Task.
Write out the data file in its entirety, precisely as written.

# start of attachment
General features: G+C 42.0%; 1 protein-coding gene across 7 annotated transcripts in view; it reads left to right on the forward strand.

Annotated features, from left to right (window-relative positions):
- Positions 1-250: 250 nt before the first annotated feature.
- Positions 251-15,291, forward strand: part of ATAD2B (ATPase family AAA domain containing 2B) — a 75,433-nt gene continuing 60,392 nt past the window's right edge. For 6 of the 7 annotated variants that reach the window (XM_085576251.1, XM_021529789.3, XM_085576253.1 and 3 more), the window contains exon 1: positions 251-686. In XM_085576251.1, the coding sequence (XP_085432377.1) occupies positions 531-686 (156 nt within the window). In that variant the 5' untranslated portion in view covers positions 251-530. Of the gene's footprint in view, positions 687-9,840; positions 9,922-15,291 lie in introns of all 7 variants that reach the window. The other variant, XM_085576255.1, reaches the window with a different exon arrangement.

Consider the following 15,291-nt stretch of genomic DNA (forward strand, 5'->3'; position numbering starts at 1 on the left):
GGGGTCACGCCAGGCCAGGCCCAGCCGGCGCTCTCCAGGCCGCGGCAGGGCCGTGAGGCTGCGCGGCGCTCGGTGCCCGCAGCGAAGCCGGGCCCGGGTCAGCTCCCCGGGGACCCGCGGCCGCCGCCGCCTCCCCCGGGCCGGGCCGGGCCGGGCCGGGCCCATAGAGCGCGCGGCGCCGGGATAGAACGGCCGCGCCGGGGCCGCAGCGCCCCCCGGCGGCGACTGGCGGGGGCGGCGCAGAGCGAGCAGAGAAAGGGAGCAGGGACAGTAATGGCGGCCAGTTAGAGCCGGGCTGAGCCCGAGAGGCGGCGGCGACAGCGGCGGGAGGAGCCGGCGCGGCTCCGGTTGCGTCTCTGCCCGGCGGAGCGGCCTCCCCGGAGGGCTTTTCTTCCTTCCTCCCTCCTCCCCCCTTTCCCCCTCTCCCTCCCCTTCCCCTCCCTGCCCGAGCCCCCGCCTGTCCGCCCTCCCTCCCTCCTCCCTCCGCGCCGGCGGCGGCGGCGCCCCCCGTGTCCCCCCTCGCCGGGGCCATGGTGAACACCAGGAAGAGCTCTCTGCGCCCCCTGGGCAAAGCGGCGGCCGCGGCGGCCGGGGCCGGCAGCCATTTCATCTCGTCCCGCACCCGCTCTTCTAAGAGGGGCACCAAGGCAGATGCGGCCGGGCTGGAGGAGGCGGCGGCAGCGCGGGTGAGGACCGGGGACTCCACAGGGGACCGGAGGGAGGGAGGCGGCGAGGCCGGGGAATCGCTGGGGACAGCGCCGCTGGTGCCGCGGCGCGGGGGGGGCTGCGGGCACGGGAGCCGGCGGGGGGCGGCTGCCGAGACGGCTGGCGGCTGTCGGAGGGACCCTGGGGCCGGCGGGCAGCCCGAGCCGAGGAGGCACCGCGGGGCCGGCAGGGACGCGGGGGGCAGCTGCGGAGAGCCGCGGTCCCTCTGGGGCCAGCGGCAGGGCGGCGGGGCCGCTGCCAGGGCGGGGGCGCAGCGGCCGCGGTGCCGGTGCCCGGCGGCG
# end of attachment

General features: G+C 42.0%; 1 protein-coding gene across 7 annotated transcripts in view; it reads left to right on the forward strand.

Annotated features, from left to right (window-relative positions):
- Positions 1-250: 250 nt before the first annotated feature.
- Positions 251-15,291, forward strand: part of ATAD2B (ATPase family AAA domain containing 2B) — a 75,433-nt gene continuing 60,392 nt past the window's right edge. For 6 of the 7 annotated variants that reach the window (XM_085576251.1, XM_021529789.3, XM_085576253.1 and 3 more), the window contains exon 1: positions 251-686. In XM_085576251.1, the coding sequence (XP_085432377.1) occupies positions 531-686 (156 nt within the window). In that variant the 5' untranslated portion in view covers positions 251-530. Of the gene's footprint in view, positions 687-9,840; positions 9,922-15,291 lie in introns of all 7 variants that reach the window. The other variant, XM_085576255.1, reaches the window with a different exon arrangement.

Consider the following 15,291-nt stretch of genomic DNA (forward strand, 5'->3'; position numbering starts at 1 on the left):
GGGGTCACGCCAGGCCAGGCCCAGCCGGCGCTCTCCAGGCCGCGGCAGGGCCGTGAGGCTGCGCGGCGCTCGGTGCCCGCAGCGAAGCCGGGCCCGGGTCAGCTCCCCGGGGACCCGCGGCCGCCGCCGCCTCCCCCGGGCCGGGCCGGGCCGGGCCGGGCCCATAGAGCGCGCGGCGCCGGGATAGAACGGCCGCGCCGGGGCCGCAGCGCCCCCCGGCGGCGACTGGCGGGGGCGGCGCAGAGCGAGCAGAGAAAGGGAGCAGGGACAGTAATGGCGGCCAGTTAGAGCCGGGCTGAGCCCGAGAGGCGGCGGCGACAGCGGCGGGAGGAGCCGGCGCGGCTCCGGTTGCGTCTCTGCCCGGCGGAGCGGCCTCCCCGGAGGGCTTTTCTTCCTTCCTCCCTCCTCCCCCCTTTCCCCCTCTCCCTCCCCTTCCCCTCCCTGCCCGAGCCCCCGCCTGTCCGCCCTCCCTCCCTCCTCCCTCCGCGCCGGCGGCGGCGGCGCCCCCCGTGTCCCCCCTCGCCGGGGCCATGGTGAACACCAGGAAGAGCTCTCTGCGCCCCCTGGGCAAAGCGGCGGCCGCGGCGGCCGGGGCCGGCAGCCATTTCATCTCGTCCCGCACCCGCTCTTCTAAGAGGGGCACCAAGGCAGATGCGGCCGGGCTGGAGGAGGCGGCGGCAGCGCGGGTGAGGACCGGGGACTCCACAGGGGACCGGAGGGAGGGAGGCGGCGAGGCCGGGGAATCGCTGGGGACAGCGCCGCTGGTGCCGCGGCGCGGGGGGGGCTGCGGGCACGGGAGCCGGCGGGGGGCGGCTGCCGAGACGGCTGGCGGCTGTCGGAGGGACCCTGGGGCCGGCGGGCAGCCCGAGCCGAGGAGGCACCGCGGGGCCGGCAGGGACGCGGGGGGCAGCTGCGGAGAGCCGCGGTCCCTCTGGGGCCAGCGGCAGGGCGGCGGGGCCGCTGCCAGGGCGGGGGCGCAGCGGCCGCGGTGCCGGTGCCCGGCGGCG